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12 A service evaluation of hospice admissions for patients with motor neurone disease and duchenne’s muscular dystrophy and barriers to their transition and admission
  1. Rachel Taylor,
  2. Mike Macfarlane,
  3. Tracey Willis,
  4. Derek Willis and
  5. Hannah Fox
  1. Severn Hospice


Background and introduction With DMD patients now living in to their 30’s, there is a greater need for them to transition into adult services. Given their needs are often similar to MND patients, looking at barriers to hospice admissions for both these groups could help provide indicators for service development.

Methods All UK hospices were contacted with the following survey either in person, telephone, email or using the enquiry form on their webpage:

  • Do you take Motor Neurone Disease Patients?

  • What are the barriers to admitting such patients?

  • Do you take patients with Duchenne’s Muscular Dystrophy?

  • What are the barriers to admitting these patients?

  • Do you take patients on NIV?

  • What training do staff have on using NIV?

Results 78 responses from 191 hospices. 98.7% admitted MND patients and 93.6% would admit DMD patients; however 51.3% had not had any referrals for DMD.

Barriers were identified as challenges rather than barriers. The top four for each group were:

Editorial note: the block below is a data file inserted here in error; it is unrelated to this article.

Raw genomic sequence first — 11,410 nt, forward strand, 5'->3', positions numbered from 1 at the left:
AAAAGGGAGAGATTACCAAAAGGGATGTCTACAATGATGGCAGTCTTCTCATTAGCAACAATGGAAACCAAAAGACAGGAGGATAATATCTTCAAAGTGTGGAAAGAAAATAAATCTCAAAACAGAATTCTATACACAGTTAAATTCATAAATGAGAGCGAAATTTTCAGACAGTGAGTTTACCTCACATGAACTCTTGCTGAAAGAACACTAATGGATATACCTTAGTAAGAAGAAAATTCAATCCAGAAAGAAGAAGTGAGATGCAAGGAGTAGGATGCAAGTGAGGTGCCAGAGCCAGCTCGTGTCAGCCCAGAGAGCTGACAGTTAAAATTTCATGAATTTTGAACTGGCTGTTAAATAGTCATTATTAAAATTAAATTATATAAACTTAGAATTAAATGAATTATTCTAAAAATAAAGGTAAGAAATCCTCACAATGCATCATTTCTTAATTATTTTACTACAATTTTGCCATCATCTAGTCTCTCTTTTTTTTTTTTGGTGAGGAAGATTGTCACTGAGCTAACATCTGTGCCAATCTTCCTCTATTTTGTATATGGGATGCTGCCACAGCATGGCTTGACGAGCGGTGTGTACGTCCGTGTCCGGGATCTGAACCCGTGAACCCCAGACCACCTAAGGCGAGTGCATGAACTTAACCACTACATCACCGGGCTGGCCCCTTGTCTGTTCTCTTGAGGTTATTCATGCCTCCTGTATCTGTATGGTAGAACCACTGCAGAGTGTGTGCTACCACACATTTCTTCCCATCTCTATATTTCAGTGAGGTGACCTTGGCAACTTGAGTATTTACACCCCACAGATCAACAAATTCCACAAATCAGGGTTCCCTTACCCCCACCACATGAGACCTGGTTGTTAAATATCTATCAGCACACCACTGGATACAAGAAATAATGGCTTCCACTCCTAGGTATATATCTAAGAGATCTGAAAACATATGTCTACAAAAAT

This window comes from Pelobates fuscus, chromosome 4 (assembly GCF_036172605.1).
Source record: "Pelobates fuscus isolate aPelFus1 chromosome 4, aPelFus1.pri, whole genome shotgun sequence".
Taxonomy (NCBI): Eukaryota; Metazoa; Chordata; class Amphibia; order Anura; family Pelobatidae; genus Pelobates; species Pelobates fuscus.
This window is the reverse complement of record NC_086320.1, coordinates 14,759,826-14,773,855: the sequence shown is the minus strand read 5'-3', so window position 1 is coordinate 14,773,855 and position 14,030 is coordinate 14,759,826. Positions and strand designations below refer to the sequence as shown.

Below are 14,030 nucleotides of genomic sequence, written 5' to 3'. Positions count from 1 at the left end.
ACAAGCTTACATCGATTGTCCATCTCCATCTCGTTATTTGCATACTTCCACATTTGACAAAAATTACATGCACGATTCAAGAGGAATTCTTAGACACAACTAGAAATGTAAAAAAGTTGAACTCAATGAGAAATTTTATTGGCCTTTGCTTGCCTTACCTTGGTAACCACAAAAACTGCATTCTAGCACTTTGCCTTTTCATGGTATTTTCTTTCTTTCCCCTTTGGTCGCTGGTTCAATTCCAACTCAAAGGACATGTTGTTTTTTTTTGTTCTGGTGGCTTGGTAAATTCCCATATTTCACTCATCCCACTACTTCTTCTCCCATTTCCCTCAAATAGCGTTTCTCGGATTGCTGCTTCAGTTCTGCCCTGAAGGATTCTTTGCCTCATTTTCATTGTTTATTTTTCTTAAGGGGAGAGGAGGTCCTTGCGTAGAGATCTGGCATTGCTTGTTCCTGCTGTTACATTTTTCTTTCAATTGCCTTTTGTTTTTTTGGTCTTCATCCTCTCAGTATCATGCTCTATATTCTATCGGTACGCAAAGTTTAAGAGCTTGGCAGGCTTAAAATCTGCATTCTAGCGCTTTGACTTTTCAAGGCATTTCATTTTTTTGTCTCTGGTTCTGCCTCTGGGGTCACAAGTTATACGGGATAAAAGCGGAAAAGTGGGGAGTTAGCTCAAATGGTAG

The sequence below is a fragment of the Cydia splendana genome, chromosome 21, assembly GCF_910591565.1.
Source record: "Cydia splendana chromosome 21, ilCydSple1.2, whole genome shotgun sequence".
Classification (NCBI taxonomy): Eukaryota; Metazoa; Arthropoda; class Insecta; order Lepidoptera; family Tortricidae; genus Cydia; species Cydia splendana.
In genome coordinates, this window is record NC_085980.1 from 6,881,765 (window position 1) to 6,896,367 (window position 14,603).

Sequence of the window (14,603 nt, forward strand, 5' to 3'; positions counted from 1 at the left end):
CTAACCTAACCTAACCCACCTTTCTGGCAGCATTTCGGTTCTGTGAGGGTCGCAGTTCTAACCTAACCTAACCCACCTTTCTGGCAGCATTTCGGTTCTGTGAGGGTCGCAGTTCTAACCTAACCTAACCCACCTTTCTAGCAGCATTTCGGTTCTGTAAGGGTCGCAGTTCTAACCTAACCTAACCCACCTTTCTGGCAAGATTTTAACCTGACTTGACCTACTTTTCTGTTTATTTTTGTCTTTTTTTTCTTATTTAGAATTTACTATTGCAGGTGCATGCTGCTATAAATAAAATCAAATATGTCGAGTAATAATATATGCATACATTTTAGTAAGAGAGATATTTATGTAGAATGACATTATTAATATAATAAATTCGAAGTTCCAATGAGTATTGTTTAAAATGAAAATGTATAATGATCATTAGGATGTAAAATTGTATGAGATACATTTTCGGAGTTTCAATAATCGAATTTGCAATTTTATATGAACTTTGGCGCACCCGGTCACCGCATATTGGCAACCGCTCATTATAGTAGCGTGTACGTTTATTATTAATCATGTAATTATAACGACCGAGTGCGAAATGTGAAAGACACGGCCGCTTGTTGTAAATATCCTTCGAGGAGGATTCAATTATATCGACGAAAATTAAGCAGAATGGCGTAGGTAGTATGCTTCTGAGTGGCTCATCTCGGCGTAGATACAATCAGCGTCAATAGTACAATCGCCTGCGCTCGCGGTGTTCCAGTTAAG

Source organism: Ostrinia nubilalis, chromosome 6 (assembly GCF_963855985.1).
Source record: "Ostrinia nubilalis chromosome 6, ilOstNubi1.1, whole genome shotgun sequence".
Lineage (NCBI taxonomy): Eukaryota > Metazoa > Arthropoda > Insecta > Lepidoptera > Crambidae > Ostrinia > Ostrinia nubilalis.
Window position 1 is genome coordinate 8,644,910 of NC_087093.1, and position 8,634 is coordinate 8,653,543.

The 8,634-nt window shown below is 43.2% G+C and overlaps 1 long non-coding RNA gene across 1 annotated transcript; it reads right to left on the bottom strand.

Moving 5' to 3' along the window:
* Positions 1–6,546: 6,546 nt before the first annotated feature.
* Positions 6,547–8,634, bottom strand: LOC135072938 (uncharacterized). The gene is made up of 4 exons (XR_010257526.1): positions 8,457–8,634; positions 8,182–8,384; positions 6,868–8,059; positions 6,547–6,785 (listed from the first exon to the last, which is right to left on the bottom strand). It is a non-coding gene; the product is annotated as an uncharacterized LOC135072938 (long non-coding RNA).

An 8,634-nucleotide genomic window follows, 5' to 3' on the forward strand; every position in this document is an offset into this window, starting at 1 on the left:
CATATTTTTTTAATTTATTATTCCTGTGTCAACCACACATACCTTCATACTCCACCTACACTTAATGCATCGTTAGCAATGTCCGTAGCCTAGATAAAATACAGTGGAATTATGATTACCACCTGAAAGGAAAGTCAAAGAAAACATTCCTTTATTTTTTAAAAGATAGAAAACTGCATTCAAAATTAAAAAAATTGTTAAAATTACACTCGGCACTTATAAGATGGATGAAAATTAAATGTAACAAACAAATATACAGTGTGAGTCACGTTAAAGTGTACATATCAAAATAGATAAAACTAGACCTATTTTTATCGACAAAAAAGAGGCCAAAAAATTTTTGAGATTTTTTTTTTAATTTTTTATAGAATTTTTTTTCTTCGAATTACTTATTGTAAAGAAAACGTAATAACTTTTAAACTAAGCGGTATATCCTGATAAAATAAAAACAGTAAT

1. Staffing levels and high dependency

2. NIV

3a. Bed availability

3b. Difficulty managing their needs


1. Patients remaining under children’s services/difficulty with transition

2. Difficulties managing their needs

3a. Not being referred

3b. No respite in adult hospices

93.6% of hospices would admit patients on NIV, but most of them often found this challenging and wouldn’t start NIV or amend the settings; staff of only 23% had formal training on NIV.

Conclusions While it’s difficult to provide answers for wider service issues like staffing and bed availability, we need to be providing increased services for transitioning DMD patients into adult care. Commonly hospice’s were worried about the complexity of care that these patients require, including familiarity with equipment and use of NIV. Going forward, it is necessary to work with children’s services to develop learning packages for adult hospices to feel more comfortable with these admissions.

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